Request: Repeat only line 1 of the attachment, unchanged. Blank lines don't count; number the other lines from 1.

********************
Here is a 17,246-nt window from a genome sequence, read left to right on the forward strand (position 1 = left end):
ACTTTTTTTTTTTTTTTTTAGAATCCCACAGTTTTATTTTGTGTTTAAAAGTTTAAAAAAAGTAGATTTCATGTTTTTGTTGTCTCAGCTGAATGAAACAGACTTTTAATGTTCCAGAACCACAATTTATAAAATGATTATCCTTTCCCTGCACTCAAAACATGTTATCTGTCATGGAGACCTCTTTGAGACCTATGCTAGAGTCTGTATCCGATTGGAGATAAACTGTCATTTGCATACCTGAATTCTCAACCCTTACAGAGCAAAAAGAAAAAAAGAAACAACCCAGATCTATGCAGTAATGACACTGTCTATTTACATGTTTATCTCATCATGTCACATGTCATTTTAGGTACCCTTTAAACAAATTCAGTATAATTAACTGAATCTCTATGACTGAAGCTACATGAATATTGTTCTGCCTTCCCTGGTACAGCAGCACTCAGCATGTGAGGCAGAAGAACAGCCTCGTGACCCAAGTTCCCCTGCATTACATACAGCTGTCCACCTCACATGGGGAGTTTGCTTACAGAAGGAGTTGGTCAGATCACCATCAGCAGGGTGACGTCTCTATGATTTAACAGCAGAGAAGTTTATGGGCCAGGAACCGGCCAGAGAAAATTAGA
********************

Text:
Here is a 17,246-nt window from a genome sequence, read left to right on the forward strand (position 1 = left end):